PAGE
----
Phillips & Cohen partner Sean McKessy, who was Chief of the SEC Office of the Whistleblower for five years, spoke at length with the National Law Journal about his concerns regarding proposed changes to the SEC’s whistleblower program rules.
Why would the SEC send the message that it wants to lower awards even if the the proposed floor would be a still-hefty $30 million? But that wasn’t what most concerned Phillips & Cohen partner Sean McKessy, the first director of the SEC’s whistleblower program.
What’s most troubling to McKessy … was a separate proposal — tucked at the end of the SEC’s release — concerning tips brought not by corporate insiders but by outsiders who come forward with independent analysis. (Think Harry Markopolos, the forensic accountant and fraud investigator who sniffed out Bernie Madoff’s Ponzi scheme, only to be ignored for years by the SEC.)
Along with the rule changes, the SEC proposed “interpretive guidance” clarifying that independent analysis must go “beyond what would be reasonably apparent to the commission from publicly available information” in order to be deemed worthy of a whistleblower award.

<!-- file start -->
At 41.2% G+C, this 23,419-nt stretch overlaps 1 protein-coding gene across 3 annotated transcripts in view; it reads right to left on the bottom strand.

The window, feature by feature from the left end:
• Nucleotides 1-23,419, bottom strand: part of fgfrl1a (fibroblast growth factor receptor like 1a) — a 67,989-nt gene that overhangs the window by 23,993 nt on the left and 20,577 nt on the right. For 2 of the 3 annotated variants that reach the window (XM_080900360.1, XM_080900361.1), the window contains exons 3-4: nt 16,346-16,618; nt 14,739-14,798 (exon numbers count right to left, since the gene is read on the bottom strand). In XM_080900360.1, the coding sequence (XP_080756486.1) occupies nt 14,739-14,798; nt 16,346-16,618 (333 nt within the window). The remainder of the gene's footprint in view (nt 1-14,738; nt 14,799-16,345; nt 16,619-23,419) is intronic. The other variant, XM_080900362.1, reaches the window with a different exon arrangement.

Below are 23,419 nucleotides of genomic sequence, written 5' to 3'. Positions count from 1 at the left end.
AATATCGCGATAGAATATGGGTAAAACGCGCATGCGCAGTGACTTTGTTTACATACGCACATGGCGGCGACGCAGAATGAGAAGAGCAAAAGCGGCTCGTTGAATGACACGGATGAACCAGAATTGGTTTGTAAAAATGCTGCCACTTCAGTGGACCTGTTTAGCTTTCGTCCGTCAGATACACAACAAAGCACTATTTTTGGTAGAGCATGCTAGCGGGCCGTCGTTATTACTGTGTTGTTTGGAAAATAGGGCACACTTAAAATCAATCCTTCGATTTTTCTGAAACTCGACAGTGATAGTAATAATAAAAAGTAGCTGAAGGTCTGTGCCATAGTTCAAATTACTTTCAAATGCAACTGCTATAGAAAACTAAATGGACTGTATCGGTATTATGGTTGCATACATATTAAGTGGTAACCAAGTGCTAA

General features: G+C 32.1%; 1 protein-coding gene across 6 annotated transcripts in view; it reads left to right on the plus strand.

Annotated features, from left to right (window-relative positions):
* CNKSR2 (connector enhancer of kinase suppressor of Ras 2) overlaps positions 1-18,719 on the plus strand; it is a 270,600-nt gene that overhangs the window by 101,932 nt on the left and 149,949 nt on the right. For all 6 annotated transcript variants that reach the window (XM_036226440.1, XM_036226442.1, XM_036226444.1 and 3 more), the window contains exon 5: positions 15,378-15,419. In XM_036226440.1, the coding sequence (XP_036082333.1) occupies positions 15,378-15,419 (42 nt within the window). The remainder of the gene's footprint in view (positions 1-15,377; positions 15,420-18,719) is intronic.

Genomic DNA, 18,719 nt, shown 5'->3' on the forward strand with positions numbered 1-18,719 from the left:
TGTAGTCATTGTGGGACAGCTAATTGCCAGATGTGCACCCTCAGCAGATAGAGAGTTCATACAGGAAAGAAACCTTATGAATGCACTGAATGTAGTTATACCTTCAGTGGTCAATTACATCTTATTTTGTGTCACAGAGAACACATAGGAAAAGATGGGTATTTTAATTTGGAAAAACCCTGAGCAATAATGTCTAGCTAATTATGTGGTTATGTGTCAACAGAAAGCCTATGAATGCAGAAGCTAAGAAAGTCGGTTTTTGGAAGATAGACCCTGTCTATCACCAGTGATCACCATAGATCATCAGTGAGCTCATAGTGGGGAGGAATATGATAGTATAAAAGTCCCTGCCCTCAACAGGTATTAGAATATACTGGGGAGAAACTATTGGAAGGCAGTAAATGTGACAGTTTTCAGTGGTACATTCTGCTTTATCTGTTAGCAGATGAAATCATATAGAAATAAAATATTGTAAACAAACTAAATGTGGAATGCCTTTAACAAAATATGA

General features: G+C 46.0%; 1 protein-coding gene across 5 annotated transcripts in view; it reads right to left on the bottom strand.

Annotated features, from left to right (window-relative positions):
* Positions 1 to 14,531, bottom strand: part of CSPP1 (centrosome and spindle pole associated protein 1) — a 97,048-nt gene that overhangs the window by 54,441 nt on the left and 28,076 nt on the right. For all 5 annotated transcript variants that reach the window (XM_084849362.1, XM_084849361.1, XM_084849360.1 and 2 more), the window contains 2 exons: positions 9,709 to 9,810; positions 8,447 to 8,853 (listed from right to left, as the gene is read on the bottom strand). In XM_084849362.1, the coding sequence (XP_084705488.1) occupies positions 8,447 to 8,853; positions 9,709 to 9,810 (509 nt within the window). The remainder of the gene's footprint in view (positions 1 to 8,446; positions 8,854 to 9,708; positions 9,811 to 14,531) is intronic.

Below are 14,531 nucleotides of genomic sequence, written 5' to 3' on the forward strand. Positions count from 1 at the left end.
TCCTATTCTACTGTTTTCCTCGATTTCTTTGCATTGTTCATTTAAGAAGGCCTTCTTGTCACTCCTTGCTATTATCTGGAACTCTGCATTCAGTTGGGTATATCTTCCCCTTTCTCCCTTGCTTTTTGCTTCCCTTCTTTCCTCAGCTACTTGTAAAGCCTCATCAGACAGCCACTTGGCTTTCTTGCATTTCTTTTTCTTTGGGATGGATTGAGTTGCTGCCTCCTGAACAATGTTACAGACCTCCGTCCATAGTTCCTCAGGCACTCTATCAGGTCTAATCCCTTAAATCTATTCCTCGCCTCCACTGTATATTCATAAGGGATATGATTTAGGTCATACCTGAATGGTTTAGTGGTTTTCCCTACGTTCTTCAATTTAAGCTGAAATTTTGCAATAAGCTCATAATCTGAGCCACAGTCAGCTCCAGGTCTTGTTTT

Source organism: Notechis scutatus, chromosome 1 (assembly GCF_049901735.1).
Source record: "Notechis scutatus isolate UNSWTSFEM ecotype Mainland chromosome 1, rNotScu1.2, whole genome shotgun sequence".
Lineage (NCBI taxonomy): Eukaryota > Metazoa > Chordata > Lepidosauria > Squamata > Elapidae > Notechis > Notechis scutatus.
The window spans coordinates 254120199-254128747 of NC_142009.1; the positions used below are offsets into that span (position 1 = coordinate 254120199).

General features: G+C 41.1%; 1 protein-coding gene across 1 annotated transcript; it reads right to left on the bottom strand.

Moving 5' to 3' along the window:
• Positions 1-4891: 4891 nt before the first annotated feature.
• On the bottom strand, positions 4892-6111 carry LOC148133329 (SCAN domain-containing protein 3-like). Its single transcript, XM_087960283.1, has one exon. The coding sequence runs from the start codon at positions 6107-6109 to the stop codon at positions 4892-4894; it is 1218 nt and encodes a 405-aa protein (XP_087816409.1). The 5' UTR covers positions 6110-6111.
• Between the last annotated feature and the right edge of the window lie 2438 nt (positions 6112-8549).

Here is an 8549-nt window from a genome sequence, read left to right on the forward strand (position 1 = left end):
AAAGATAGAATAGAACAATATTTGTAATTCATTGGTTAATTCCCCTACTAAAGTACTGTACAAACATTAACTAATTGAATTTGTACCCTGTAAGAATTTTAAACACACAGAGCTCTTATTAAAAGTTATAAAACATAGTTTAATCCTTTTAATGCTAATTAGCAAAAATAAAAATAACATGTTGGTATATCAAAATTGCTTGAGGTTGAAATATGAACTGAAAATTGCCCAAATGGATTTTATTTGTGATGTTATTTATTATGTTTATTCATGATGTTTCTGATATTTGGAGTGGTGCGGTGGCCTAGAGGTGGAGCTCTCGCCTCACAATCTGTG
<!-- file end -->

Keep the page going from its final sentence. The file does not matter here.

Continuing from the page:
McKessy said the guidance would give the SEC great leeway to stiff tipsters who expose frauds through their own analyses. With the benefit of hindsight, the SEC could reason that it would have caught on to a fraud without the outsider’s help—an easy-to-envision scenario.
“These rules are going to be subject to a comment period, and this is going to be the one I’m going to focus on,” McKessy said. “This is the most dangerous in the long term for the program.” He added: “It’s injecting in the opportunity for human beings, well after the fact, to make subjective determinations that I don’t think were intended by Congress.”
Read the entire article at law.com.